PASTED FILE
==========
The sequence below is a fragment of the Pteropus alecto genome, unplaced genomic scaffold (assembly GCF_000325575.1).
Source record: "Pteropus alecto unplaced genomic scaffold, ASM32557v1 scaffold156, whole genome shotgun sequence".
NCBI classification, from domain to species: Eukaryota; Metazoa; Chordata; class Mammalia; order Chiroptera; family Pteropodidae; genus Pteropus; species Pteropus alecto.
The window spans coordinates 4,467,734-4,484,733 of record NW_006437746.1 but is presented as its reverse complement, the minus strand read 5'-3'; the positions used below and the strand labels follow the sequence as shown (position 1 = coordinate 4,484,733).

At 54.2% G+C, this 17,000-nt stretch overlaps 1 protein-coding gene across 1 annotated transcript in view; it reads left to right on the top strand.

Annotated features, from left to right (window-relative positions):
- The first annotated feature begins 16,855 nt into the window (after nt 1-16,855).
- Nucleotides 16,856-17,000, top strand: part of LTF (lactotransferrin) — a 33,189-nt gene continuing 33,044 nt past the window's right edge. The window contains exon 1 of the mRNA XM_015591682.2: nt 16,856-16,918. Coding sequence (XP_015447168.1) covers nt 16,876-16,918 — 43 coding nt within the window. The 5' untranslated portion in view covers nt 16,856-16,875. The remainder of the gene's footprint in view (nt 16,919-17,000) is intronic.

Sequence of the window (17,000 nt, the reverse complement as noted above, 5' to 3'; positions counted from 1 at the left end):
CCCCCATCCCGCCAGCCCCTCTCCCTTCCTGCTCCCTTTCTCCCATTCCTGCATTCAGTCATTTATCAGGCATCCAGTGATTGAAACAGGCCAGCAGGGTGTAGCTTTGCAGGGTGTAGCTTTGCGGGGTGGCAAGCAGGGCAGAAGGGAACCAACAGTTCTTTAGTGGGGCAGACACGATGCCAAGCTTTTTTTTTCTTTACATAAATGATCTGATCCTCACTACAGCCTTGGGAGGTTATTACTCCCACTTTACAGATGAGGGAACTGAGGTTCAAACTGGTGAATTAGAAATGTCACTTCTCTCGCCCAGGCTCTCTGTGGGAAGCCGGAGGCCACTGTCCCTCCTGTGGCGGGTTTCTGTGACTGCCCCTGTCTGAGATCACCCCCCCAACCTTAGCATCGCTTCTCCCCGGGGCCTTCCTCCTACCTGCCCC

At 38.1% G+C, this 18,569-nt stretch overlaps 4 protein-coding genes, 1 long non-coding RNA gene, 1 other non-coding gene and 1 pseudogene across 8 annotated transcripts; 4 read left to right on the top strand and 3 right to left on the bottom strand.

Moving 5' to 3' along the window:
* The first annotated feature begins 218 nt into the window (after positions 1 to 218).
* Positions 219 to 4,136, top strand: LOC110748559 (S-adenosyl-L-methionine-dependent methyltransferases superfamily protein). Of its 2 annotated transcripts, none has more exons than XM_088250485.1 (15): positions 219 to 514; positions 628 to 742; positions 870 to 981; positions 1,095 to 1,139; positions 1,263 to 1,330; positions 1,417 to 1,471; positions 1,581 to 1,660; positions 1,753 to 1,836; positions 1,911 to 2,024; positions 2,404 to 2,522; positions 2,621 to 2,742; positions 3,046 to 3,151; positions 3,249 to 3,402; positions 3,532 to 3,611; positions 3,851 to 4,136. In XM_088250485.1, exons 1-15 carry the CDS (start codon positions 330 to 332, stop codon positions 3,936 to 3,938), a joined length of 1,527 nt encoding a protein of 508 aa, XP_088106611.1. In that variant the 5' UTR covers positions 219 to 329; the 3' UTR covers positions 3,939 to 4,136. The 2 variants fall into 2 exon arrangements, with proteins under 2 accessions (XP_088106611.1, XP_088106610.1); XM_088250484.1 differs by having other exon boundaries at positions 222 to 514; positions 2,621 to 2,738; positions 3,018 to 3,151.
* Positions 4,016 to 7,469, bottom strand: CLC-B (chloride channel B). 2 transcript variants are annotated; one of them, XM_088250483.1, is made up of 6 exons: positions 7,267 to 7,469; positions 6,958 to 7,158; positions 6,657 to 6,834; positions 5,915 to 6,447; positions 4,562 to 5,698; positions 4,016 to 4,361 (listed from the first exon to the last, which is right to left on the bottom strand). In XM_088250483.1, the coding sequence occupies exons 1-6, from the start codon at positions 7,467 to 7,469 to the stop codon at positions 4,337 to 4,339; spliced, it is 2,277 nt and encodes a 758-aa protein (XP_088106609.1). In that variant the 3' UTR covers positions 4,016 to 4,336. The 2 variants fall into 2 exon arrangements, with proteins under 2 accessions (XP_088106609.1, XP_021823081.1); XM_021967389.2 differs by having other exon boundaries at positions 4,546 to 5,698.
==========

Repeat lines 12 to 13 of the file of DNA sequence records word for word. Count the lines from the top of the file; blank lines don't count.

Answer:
Moving 5' to 3' along the window:
* The first annotated feature begins 218 nt into the window (after positions 1 to 218).